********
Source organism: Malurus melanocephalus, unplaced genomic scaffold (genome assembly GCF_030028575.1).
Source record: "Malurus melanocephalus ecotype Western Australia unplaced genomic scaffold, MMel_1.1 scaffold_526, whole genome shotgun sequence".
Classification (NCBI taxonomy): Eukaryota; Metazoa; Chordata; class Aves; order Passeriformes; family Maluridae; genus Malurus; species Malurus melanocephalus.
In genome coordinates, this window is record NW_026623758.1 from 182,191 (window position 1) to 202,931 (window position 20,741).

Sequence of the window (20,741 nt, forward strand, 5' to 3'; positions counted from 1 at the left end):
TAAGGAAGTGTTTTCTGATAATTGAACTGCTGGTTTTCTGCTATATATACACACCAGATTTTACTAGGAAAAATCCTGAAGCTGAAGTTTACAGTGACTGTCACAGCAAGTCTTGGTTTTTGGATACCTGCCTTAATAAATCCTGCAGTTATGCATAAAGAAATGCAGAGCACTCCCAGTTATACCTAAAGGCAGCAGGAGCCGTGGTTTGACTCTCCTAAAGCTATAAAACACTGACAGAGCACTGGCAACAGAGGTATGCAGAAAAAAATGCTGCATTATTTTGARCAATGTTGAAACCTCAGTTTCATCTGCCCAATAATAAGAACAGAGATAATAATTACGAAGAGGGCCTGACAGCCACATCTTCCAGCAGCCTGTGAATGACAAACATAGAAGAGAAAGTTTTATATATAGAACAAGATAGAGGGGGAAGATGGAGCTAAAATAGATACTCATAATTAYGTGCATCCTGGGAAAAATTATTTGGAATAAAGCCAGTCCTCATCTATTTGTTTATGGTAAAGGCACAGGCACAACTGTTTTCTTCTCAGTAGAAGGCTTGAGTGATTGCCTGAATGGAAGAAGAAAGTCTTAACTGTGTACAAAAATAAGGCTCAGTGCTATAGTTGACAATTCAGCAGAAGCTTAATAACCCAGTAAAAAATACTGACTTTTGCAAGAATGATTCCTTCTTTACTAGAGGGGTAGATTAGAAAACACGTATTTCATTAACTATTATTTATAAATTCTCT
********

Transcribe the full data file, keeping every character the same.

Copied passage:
Source organism: Malurus melanocephalus, unplaced genomic scaffold (genome assembly GCF_030028575.1).
Source record: "Malurus melanocephalus ecotype Western Australia unplaced genomic scaffold, MMel_1.1 scaffold_526, whole genome shotgun sequence".
Classification (NCBI taxonomy): Eukaryota; Metazoa; Chordata; class Aves; order Passeriformes; family Maluridae; genus Malurus; species Malurus melanocephalus.
In genome coordinates, this window is record NW_026623758.1 from 182,191 (window position 1) to 202,931 (window position 20,741).

Sequence of the window (20,741 nt, forward strand, 5' to 3'; positions counted from 1 at the left end):
TAAGGAAGTGTTTTCTGATAATTGAACTGCTGGTTTTCTGCTATATATACACACCAGATTTTACTAGGAAAAATCCTGAAGCTGAAGTTTACAGTGACTGTCACAGCAAGTCTTGGTTTTTGGATACCTGCCTTAATAAATCCTGCAGTTATGCATAAAGAAATGCAGAGCACTCCCAGTTATACCTAAAGGCAGCAGGAGCCGTGGTTTGACTCTCCTAAAGCTATAAAACACTGACAGAGCACTGGCAACAGAGGTATGCAGAAAAAAATGCTGCATTATTTTGARCAATGTTGAAACCTCAGTTTCATCTGCCCAATAATAAGAACAGAGATAATAATTACGAAGAGGGCCTGACAGCCACATCTTCCAGCAGCCTGTGAATGACAAACATAGAAGAGAAAGTTTTATATATAGAACAAGATAGAGGGGGAAGATGGAGCTAAAATAGATACTCATAATTAYGTGCATCCTGGGAAAAATTATTTGGAATAAAGCCAGTCCTCATCTATTTGTTTATGGTAAAGGCACAGGCACAACTGTTTTCTTCTCAGTAGAAGGCTTGAGTGATTGCCTGAATGGAAGAAGAAAGTCTTAACTGTGTACAAAAATAAGGCTCAGTGCTATAGTTGACAATTCAGCAGAAGCTTAATAACCCAGTAAAAAATACTGACTTTTGCAAGAATGATTCCTTCTTTACTAGAGGGGTAGATTAGAAAACACGTATTTCATTAACTATTATTTATAAATTCTCT